Here we explore tensorflow (a python package for neural nets) as a way to classify a benthic photomosiac into two categories: Group 1 (coral, algae, etc…a total of 45 species) or Group 2 (sand, cca, etc…). In the future, this analysis will be expanded to multiple classes (species).
To do this, we chunk up a 10,000 x 10,000 pixel photomosaic from FR13 into 40,000 randomly sampled, 64 x 64 images. An example of the raw mosaic, the hand classified mosaic, and 20 64x64 images are shown below. The top row of the 64 x 64 images are Group 1 (0) and the bottom is Group 2 (1).
The model was trained for 9 hours before the error leveled off. At this point the model had achieved 99% accuracy on the training set. To make sure that the model had not simply memorized all the training images, we tested the model on different locations.
Palmyra - FR 14
The first test was another region from Palmyra, FR 14. The photomosaic, classified mosaic, and 64 x 64 sub images are shown below.
Even with massive differences in the white balances between the two zones, the model was still able to achieve an accuracy of 93.5%. The testing set was 40,000 64 x 64 subsampled images.
Kiribati - KIR B1
Next we checked out kiribati.
The model was not able to generalize to this zone. Most likely because it had never seen sand before and this kind of algae. The model achieved an accuracy of only 9.7%. Either we must include Kiribati in the training set or maybe train a different model to classify kiribati. More generally, each island might need its own fine tuned model instead of one model that can classify all regions.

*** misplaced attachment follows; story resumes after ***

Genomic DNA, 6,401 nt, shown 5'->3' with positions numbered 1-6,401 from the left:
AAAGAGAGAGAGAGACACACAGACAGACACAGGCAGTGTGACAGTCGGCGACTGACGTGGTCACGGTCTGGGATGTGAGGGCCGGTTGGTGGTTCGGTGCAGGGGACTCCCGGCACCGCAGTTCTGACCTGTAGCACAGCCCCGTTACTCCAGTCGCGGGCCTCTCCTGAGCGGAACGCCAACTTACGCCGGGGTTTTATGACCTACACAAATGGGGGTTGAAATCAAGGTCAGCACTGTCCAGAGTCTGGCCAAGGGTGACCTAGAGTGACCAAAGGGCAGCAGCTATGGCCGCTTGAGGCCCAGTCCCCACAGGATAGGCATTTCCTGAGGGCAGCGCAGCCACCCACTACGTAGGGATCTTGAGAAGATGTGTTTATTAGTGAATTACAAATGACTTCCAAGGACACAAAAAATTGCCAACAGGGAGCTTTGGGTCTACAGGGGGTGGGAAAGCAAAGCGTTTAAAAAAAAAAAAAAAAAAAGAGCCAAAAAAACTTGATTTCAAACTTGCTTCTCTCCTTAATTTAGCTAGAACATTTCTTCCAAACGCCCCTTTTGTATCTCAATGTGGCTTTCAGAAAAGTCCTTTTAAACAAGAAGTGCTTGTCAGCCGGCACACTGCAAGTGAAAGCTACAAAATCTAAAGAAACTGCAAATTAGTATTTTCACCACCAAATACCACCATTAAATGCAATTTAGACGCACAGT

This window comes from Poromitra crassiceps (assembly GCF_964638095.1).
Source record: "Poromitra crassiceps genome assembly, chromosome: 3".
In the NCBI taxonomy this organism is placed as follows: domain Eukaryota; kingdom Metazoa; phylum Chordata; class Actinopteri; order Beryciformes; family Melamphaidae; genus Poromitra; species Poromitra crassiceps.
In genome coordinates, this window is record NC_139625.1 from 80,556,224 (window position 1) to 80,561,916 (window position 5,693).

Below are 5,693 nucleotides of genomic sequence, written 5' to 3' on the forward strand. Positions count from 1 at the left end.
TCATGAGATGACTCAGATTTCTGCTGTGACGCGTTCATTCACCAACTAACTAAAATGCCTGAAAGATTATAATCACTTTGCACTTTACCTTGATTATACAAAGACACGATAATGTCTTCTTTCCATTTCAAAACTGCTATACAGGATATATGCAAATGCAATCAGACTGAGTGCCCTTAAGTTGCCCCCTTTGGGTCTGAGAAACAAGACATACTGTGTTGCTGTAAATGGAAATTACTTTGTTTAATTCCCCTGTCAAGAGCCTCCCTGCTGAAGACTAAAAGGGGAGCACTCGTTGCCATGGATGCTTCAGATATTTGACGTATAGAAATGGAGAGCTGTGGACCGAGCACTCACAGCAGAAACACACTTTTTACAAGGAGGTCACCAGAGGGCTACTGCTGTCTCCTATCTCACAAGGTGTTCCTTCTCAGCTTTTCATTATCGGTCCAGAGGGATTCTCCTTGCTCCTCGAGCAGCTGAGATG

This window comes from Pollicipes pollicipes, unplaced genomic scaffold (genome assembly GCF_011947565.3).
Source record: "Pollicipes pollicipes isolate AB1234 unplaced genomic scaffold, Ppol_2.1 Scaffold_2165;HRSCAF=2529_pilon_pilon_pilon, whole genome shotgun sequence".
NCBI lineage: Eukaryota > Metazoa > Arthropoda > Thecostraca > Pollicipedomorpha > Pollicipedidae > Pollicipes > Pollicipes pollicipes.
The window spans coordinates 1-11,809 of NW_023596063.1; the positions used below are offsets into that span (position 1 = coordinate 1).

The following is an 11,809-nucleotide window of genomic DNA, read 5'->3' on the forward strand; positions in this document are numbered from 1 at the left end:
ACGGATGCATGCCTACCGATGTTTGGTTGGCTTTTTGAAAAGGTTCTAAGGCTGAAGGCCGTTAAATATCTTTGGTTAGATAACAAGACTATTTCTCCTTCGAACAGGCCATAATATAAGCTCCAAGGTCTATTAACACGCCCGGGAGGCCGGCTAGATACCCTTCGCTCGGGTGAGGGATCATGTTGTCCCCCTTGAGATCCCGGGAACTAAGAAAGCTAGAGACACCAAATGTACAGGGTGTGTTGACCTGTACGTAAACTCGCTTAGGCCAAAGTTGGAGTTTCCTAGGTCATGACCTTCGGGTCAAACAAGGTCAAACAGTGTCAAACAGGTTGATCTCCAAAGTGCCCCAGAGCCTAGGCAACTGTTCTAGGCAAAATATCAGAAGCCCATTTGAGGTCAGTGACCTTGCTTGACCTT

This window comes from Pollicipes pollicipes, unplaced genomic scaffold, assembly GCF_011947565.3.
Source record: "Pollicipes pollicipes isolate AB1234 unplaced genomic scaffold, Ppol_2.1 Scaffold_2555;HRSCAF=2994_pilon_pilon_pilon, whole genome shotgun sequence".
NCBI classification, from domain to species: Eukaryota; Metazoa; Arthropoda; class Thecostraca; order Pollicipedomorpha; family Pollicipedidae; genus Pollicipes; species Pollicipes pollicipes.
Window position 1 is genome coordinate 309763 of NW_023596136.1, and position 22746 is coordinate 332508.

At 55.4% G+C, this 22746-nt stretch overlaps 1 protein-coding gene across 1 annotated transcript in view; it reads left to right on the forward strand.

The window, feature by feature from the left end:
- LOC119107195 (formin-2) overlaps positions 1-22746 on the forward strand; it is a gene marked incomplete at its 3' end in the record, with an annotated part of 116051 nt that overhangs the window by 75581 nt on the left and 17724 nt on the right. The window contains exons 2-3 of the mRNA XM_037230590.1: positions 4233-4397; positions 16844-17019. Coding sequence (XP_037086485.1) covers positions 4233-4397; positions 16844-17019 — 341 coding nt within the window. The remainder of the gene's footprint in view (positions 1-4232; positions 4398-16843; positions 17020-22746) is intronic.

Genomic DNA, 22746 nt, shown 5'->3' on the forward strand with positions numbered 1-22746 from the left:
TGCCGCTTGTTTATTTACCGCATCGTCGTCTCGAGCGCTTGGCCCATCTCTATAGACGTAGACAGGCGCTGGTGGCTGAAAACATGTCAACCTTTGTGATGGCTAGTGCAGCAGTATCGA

Fanning - FAN B6
Next we checked out fanning island.
The model was able to achieve 90.3% accuracy on this region. This is encouraging as it was a different island and was able to achieve more than 90% accuracy.
We trained a convolutional neural network on 64 x 64 sub-sampled regions of FR13 and attempted to classify them as either Group 1 (coral, algae, etc.) or Group 2 (dead coral, sand, etc.). We then took our trained model and attempted to classify other zones. The accuracy is shown in the table below. The accuracy for FR 13 is on out of sample images that the model had never seen before.
The results here are very encouraging. To improve the accuracy of Kiribati, we will include training images from the zone, or we will train an entirely separate model. Future experiments will determine which is better.